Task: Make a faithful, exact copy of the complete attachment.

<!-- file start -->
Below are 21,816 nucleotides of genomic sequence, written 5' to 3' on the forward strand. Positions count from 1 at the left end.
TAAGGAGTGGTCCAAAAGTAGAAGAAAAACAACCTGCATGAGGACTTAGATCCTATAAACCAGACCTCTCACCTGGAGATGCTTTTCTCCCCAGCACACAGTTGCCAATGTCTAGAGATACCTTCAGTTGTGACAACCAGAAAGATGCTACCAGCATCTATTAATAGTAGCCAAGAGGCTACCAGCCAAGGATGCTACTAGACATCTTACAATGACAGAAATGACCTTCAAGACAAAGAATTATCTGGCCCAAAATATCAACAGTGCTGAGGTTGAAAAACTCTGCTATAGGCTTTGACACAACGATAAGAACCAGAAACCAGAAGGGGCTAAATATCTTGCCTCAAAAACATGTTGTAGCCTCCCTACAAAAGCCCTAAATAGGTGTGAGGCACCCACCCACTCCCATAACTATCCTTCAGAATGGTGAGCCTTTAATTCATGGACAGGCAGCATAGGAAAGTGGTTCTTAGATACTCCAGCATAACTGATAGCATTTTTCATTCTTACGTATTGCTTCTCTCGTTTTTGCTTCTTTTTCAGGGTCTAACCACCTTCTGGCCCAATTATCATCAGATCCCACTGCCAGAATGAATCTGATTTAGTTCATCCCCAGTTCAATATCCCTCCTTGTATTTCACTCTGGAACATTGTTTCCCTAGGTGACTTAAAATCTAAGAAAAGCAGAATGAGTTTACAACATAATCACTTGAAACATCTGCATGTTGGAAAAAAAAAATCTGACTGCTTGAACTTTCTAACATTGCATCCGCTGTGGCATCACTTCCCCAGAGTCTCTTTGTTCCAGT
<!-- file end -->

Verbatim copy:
Below are 21,816 nucleotides of genomic sequence, written 5' to 3' on the forward strand. Positions count from 1 at the left end.
TAAGGAGTGGTCCAAAAGTAGAAGAAAAACAACCTGCATGAGGACTTAGATCCTATAAACCAGACCTCTCACCTGGAGATGCTTTTCTCCCCAGCACACAGTTGCCAATGTCTAGAGATACCTTCAGTTGTGACAACCAGAAAGATGCTACCAGCATCTATTAATAGTAGCCAAGAGGCTACCAGCCAAGGATGCTACTAGACATCTTACAATGACAGAAATGACCTTCAAGACAAAGAATTATCTGGCCCAAAATATCAACAGTGCTGAGGTTGAAAAACTCTGCTATAGGCTTTGACACAACGATAAGAACCAGAAACCAGAAGGGGCTAAATATCTTGCCTCAAAAACATGTTGTAGCCTCCCTACAAAAGCCCTAAATAGGTGTGAGGCACCCACCCACTCCCATAACTATCCTTCAGAATGGTGAGCCTTTAATTCATGGACAGGCAGCATAGGAAAGTGGTTCTTAGATACTCCAGCATAACTGATAGCATTTTTCATTCTTACGTATTGCTTCTCTCGTTTTTGCTTCTTTTTCAGGGTCTAACCACCTTCTGGCCCAATTATCATCAGATCCCACTGCCAGAATGAATCTGATTTAGTTCATCCCCAGTTCAATATCCCTCCTTGTATTTCACTCTGGAACATTGTTTCCCTAGGTGACTTAAAATCTAAGAAAAGCAGAATGAGTTTACAACATAATCACTTGAAACATCTGCATGTTGGAAAAAAAAAATCTGACTGCTTGAACTTTCTAACATTGCATCCGCTGTGGCATCACTTCCCCAGAGTCTCTTTGTTCCAGT